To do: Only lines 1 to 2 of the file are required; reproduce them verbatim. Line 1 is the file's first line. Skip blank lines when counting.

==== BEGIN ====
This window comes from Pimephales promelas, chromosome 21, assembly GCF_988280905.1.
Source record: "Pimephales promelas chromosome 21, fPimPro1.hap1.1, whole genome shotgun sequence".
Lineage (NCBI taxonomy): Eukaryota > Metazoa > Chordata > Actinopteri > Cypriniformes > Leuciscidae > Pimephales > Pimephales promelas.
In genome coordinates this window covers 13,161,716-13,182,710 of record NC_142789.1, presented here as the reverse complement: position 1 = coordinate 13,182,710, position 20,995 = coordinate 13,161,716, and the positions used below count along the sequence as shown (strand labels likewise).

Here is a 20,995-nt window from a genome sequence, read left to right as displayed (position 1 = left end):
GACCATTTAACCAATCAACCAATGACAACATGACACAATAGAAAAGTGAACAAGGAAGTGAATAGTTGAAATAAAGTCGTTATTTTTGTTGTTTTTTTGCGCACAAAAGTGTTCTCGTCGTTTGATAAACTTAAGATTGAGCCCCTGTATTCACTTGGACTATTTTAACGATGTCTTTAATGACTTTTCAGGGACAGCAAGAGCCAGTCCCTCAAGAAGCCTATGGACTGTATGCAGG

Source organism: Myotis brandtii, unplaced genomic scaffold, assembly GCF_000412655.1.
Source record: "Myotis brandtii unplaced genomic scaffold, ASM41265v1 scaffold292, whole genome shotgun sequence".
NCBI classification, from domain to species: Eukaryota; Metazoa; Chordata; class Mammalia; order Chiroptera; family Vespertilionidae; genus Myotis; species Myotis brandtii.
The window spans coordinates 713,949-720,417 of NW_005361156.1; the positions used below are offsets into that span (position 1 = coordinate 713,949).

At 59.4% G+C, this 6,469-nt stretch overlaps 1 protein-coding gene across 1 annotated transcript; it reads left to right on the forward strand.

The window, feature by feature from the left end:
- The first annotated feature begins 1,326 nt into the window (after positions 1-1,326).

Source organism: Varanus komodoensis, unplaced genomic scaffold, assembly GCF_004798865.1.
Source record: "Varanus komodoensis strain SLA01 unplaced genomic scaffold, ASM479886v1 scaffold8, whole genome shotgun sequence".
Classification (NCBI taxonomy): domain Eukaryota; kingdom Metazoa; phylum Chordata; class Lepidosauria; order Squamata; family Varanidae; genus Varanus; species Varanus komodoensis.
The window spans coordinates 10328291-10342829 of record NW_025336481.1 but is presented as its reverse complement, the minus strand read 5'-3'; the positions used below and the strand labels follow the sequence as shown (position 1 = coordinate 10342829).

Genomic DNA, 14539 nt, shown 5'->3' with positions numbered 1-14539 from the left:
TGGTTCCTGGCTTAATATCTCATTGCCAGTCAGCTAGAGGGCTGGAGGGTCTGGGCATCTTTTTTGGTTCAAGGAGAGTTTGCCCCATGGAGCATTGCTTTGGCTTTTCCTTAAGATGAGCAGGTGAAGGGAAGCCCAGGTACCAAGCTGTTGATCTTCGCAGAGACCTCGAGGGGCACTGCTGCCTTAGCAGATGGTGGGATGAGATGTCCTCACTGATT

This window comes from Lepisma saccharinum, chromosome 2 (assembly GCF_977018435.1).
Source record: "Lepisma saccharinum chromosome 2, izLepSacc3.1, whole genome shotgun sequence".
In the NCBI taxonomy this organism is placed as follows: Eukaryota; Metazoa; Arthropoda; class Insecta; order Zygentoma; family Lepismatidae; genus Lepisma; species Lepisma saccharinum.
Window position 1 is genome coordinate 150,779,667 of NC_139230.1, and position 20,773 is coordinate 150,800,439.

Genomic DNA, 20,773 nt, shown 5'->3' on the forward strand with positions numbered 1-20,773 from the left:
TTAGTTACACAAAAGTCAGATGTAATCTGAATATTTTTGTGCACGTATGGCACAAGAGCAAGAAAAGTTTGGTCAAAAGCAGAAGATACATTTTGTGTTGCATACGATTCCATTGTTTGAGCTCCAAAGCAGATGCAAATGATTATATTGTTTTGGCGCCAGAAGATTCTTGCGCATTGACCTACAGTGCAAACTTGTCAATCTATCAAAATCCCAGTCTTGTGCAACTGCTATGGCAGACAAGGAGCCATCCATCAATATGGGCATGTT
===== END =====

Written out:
This window comes from Pimephales promelas, chromosome 21, assembly GCF_988280905.1.
Source record: "Pimephales promelas chromosome 21, fPimPro1.hap1.1, whole genome shotgun sequence".